Fannie Mae warns Northern CA mortgage lenders of child support income scheme | SkipLeadPro
Fannie Mae has issued a mortgage fraud alert for lenders in northern California, warning of heightened instances of misrepresented child support income in “numerous loans” that have been originated in the region over the past few months.
The GSE highlighted four hallmarks of such a scheme. These include, “commonality of real estate agents involved in selling the subject properties; bank statements and canceled checks [which] are created to support falsified child support income; borrowers hav[ing] no other source of income; child and spousal support documentation provided in the loan files do not match public records regarding those same persons.”
The scheme also commonly features “altered court documentation with case numbers that begin with ‘HF,’” since the State of California’s court case numbers do not begin with “HF.”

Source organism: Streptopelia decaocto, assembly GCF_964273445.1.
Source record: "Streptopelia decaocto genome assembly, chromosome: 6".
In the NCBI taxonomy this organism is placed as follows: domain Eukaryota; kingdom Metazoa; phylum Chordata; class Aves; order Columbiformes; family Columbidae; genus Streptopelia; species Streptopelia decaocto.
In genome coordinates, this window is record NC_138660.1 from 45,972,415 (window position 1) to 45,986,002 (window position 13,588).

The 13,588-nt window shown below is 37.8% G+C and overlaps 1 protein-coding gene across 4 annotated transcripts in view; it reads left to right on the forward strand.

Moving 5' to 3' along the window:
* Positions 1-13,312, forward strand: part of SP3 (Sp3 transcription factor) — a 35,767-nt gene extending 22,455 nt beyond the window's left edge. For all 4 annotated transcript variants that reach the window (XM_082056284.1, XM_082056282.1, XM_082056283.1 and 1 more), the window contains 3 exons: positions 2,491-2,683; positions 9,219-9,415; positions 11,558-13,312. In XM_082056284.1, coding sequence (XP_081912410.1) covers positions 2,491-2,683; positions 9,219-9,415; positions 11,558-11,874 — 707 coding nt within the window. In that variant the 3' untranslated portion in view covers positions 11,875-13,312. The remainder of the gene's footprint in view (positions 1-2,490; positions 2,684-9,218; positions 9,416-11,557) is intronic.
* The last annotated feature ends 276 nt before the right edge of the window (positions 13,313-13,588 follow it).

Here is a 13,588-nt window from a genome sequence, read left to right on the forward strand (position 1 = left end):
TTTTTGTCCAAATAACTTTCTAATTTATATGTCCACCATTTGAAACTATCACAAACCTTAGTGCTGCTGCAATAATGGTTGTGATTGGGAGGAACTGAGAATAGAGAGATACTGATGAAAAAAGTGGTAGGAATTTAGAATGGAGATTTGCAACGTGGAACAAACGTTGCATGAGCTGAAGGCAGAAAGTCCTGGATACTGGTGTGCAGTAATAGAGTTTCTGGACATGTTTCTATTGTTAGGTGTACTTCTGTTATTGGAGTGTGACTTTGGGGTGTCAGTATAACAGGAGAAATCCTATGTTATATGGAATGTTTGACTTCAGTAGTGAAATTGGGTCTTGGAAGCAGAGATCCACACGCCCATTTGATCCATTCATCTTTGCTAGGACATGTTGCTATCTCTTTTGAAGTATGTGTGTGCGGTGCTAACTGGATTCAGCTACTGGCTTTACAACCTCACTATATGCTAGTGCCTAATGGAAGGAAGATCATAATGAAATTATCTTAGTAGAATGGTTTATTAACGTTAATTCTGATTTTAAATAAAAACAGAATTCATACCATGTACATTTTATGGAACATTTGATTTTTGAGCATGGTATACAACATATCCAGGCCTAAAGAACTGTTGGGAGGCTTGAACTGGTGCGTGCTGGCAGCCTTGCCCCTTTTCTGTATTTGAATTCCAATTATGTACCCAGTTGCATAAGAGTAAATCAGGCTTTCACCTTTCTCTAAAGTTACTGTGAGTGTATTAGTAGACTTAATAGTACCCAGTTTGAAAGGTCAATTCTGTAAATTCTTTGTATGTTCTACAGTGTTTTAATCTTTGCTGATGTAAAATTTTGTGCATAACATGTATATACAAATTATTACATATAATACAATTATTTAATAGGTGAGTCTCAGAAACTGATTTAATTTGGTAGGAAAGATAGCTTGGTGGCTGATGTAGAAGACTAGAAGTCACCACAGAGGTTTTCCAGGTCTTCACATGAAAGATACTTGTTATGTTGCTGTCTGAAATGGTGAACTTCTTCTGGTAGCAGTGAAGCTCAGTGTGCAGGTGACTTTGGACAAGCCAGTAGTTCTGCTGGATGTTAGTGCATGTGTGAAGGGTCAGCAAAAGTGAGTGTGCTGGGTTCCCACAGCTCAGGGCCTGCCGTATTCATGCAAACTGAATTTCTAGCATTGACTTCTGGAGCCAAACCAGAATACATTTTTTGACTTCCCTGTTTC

Borrowers engaging in such a scheme would typically not qualify for a loan without including the misrepresented income, Fannie Mae said.
For lenders who suspect that they may have clients attempting to perpetrate the scheme, Fannie Mae recommends documenting all applicable details.
“Take special caution on any loans containing spousal or child support as the primary income for the borrower,” the GSE said. “Refer to public record data to determine the authenticity of supporting documents contained in the loan file.”
If a professional suspects fraud, Fannie Mae recommends following established policies and procedures from both their company and the Fannie Mae Selling Guide, as well as reporting instances of fraud through the GSE’s dedicated webpage designed for fraud reporting.
There are also a series of general steps that can be taken to spot instances of fraud, including having well-established relationships with third-party originators/brokers; educating staff about fraud-related issues; sharing information within a professional’s organization; and simply avoiding going through with the loan if it doesn’t appear to make sense.